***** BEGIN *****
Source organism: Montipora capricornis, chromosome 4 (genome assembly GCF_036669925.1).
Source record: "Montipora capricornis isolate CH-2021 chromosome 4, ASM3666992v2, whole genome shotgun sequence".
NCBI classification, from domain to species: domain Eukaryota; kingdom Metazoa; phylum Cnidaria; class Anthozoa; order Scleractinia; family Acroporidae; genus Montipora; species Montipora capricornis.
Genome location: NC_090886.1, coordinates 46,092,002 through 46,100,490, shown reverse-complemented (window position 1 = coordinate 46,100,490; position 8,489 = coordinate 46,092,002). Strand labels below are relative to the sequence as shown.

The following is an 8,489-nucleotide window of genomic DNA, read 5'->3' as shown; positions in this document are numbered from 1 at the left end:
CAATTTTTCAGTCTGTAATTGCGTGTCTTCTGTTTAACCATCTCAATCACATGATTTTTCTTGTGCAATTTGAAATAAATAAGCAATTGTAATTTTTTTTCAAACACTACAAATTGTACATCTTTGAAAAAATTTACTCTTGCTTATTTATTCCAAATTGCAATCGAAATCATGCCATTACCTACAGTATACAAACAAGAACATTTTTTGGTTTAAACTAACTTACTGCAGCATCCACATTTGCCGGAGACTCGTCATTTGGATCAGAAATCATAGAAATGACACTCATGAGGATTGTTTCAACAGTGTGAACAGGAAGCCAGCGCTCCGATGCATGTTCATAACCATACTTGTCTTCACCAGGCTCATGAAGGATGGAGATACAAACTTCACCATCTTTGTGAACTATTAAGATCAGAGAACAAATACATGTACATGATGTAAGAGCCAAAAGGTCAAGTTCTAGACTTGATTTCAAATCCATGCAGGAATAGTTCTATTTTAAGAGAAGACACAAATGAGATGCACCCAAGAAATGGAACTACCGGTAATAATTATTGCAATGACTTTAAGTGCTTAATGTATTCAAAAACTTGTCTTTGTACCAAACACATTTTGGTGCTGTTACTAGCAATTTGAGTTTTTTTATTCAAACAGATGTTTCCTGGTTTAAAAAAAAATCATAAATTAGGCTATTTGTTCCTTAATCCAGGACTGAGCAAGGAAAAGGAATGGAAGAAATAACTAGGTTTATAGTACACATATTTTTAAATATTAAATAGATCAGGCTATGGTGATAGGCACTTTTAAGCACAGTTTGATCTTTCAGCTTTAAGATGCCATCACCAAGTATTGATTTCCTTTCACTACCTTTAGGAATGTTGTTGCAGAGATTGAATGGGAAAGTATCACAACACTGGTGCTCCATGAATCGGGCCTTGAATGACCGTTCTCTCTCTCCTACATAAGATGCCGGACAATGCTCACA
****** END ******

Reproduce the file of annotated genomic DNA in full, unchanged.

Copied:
Source organism: Montipora capricornis, chromosome 4 (genome assembly GCF_036669925.1).
Source record: "Montipora capricornis isolate CH-2021 chromosome 4, ASM3666992v2, whole genome shotgun sequence".
NCBI classification, from domain to species: domain Eukaryota; kingdom Metazoa; phylum Cnidaria; class Anthozoa; order Scleractinia; family Acroporidae; genus Montipora; species Montipora capricornis.
Genome location: NC_090886.1, coordinates 46,092,002 through 46,100,490, shown reverse-complemented (window position 1 = coordinate 46,100,490; position 8,489 = coordinate 46,092,002). Strand labels below are relative to the sequence as shown.

The following is an 8,489-nucleotide window of genomic DNA, read 5'->3' as shown; positions in this document are numbered from 1 at the left end:
CAATTTTTCAGTCTGTAATTGCGTGTCTTCTGTTTAACCATCTCAATCACATGATTTTTCTTGTGCAATTTGAAATAAATAAGCAATTGTAATTTTTTTTCAAACACTACAAATTGTACATCTTTGAAAAAATTTACTCTTGCTTATTTATTCCAAATTGCAATCGAAATCATGCCATTACCTACAGTATACAAACAAGAACATTTTTTGGTTTAAACTAACTTACTGCAGCATCCACATTTGCCGGAGACTCGTCATTTGGATCAGAAATCATAGAAATGACACTCATGAGGATTGTTTCAACAGTGTGAACAGGAAGCCAGCGCTCCGATGCATGTTCATAACCATACTTGTCTTCACCAGGCTCATGAAGGATGGAGATACAAACTTCACCATCTTTGTGAACTATTAAGATCAGAGAACAAATACATGTACATGATGTAAGAGCCAAAAGGTCAAGTTCTAGACTTGATTTCAAATCCATGCAGGAATAGTTCTATTTTAAGAGAAGACACAAATGAGATGCACCCAAGAAATGGAACTACCGGTAATAATTATTGCAATGACTTTAAGTGCTTAATGTATTCAAAAACTTGTCTTTGTACCAAACACATTTTGGTGCTGTTACTAGCAATTTGAGTTTTTTTATTCAAACAGATGTTTCCTGGTTTAAAAAAAAATCATAAATTAGGCTATTTGTTCCTTAATCCAGGACTGAGCAAGGAAAAGGAATGGAAGAAATAACTAGGTTTATAGTACACATATTTTTAAATATTAAATAGATCAGGCTATGGTGATAGGCACTTTTAAGCACAGTTTGATCTTTCAGCTTTAAGATGCCATCACCAAGTATTGATTTCCTTTCACTACCTTTAGGAATGTTGTTGCAGAGATTGAATGGGAAAGTATCACAACACTGGTGCTCCATGAATCGGGCCTTGAATGACCGTTCTCTCTCTCCTACATAAGATGCCGGACAATGCTCACA